Thursday, 14 February 2008

Russians know election not fair, but will participate anyway

If western democratic values are really based at their root on a belief in a Hobbesian contract whereby the governed consent to the sovereignty of those who govern, then it appears that Russia falls comfortably within this model. A poll conducted by Radio Free Europe / Radio Liberty suggests that Russians are under no illusions about the electoral process they are about to partake in.

Despite an acceptance that the presidential election will not be transparent or honest, the electorate assent to the process as it is. Over 75% intend to cast there vote and a majority will support Putin’s chosen successor, Dmitri Medvedev. What is inferred is the emergence of a social contract between the Russian people and the Kremlin.

"There is an unwritten agreement in which people have received a certain level of personal freedoms and a rise in their living standards," Nikolai Petrov of the Moscow Carnegie Center explains to RFE/RL's Russian Service.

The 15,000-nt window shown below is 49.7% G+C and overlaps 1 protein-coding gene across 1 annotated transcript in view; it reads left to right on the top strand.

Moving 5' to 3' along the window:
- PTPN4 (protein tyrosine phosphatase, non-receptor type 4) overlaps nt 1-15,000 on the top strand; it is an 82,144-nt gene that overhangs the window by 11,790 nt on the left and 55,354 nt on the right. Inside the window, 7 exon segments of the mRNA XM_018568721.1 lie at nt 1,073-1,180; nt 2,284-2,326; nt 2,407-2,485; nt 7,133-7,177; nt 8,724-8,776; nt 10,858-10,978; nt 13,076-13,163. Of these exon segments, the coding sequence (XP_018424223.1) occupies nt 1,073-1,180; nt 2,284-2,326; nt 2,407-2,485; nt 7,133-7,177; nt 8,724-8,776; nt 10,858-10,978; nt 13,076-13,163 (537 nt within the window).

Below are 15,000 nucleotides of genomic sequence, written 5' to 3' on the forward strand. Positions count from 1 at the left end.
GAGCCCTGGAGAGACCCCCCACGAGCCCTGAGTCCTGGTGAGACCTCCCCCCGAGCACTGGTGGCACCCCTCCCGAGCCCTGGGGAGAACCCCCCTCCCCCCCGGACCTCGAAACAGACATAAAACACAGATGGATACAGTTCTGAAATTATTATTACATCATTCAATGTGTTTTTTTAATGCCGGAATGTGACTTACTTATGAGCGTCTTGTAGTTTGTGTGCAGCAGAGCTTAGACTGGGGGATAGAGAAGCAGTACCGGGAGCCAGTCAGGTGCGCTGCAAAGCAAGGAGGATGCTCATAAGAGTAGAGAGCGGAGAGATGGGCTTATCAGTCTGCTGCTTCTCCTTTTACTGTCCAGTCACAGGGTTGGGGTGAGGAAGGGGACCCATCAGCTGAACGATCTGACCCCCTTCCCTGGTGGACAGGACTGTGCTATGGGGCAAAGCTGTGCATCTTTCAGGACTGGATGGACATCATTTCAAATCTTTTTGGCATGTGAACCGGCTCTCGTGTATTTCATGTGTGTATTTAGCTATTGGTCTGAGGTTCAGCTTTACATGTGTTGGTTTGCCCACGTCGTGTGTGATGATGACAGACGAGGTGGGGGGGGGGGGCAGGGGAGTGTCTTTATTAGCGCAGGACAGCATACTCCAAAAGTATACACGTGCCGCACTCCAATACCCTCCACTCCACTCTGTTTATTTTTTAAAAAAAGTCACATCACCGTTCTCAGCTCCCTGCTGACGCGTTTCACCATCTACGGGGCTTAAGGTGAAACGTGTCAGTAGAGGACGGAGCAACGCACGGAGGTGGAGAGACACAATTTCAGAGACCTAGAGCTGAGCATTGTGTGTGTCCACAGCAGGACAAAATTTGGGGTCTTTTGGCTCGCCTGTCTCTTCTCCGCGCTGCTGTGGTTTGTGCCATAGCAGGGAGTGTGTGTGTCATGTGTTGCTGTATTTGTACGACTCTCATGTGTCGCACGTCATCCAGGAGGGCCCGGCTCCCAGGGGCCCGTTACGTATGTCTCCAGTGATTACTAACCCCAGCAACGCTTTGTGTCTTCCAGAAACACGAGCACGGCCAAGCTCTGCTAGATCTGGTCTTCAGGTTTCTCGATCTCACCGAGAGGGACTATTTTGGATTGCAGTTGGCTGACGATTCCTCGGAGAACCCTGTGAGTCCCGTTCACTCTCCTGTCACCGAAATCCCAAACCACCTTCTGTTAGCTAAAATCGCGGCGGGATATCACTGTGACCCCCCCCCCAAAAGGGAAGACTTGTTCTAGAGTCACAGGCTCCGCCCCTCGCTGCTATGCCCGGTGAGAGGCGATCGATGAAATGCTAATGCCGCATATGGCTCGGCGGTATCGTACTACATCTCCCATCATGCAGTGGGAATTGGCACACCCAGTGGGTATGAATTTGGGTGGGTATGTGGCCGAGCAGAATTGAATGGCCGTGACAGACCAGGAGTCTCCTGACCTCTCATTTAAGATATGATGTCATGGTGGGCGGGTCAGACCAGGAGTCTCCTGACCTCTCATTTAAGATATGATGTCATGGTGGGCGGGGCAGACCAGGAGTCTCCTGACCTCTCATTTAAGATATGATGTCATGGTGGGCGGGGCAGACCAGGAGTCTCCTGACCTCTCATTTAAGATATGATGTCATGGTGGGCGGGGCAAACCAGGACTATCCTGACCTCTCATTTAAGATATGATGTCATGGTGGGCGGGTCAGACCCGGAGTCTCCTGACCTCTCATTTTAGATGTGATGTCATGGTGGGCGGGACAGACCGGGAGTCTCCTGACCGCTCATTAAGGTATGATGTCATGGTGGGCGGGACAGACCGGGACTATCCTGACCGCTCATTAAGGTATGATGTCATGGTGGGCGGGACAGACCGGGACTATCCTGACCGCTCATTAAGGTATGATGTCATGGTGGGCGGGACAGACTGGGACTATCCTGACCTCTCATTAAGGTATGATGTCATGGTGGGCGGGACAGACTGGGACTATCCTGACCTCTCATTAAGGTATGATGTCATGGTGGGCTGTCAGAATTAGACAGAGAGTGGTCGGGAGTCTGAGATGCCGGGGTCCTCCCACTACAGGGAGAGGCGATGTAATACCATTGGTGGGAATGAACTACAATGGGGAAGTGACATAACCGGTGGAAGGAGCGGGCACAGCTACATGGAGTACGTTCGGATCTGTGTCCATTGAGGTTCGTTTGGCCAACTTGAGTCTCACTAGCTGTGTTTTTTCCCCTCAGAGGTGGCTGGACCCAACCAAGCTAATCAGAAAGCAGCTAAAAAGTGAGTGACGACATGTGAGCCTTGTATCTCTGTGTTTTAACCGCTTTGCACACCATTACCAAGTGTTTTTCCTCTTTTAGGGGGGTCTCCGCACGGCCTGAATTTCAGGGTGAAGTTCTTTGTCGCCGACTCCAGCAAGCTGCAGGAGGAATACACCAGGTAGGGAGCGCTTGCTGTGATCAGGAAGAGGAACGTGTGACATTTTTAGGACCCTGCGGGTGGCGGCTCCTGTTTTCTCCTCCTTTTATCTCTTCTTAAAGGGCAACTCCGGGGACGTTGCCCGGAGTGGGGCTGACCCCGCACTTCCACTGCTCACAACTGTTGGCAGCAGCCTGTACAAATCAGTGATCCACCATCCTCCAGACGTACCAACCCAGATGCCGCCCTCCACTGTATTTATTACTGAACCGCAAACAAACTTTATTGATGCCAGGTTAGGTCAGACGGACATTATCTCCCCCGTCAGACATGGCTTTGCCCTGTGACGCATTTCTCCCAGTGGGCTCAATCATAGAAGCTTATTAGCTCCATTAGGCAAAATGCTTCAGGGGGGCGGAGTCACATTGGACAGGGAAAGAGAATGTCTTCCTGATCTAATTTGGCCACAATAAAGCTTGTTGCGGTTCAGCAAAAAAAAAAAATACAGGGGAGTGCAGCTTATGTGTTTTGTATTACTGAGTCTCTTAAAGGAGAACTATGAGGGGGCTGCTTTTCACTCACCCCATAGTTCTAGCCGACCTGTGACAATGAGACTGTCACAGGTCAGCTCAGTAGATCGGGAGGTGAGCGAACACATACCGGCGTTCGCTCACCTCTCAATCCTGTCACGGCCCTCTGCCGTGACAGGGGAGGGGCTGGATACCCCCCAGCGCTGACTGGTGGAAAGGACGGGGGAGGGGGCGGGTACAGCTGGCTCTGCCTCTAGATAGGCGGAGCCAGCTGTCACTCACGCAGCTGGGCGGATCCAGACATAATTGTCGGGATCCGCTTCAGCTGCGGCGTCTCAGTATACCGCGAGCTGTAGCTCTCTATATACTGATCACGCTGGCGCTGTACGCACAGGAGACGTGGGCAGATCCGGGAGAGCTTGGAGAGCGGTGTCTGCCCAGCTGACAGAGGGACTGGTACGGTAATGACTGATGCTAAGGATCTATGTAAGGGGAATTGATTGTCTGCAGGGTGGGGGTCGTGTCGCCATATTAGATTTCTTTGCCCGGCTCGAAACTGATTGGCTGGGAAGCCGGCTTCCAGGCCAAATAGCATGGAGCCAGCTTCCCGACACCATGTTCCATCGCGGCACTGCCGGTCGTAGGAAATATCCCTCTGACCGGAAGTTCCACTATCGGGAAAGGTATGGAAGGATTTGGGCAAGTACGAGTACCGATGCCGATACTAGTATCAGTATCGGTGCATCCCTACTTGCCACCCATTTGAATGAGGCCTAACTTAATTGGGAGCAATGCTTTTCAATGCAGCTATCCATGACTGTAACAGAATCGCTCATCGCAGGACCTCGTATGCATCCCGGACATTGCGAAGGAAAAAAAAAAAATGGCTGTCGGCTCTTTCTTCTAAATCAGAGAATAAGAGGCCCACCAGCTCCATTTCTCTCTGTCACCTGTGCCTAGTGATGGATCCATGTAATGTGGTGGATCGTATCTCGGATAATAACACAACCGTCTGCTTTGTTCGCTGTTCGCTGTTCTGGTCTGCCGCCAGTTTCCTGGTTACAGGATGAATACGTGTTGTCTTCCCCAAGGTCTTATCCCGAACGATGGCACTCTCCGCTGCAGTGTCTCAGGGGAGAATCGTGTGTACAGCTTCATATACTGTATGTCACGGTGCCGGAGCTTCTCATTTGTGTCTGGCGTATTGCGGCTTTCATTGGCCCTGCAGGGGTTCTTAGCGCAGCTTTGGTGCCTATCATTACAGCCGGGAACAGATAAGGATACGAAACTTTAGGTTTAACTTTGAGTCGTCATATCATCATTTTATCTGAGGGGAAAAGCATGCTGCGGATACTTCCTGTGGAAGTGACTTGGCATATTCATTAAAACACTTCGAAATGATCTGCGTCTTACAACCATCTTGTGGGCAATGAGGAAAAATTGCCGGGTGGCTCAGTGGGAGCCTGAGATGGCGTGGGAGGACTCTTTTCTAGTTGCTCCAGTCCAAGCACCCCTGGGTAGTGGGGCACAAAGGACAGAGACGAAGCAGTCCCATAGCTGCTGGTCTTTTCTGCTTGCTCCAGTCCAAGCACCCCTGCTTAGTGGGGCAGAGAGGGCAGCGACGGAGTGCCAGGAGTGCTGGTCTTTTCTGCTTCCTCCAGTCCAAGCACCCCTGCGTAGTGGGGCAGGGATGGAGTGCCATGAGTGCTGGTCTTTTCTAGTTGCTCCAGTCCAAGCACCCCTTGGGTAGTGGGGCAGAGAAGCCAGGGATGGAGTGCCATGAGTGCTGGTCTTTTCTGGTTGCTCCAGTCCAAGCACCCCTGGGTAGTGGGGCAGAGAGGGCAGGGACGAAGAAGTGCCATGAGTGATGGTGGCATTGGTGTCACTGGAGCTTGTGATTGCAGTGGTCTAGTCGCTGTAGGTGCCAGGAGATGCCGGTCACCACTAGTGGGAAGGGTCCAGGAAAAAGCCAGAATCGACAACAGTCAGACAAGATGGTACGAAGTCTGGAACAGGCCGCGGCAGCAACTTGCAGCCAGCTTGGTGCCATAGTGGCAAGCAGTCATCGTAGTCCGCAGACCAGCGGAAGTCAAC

1 comment:

Dinamo said...

Trust. Fukiyama saw this as the key. As a boy I trusted my fellow party members and the central committee. I did not trust others such as railway saboteurs and kulaks. And the Soviet Union flourished. Gorbachev through Glasnost and perestroika was well-meaning but westerners exploited this and sought to destroy us by appealing to base instincts of greed. Now we have just enough democracy and a burgeoning confidence again. If not Zyuganov, then only Medvedev can take us forward!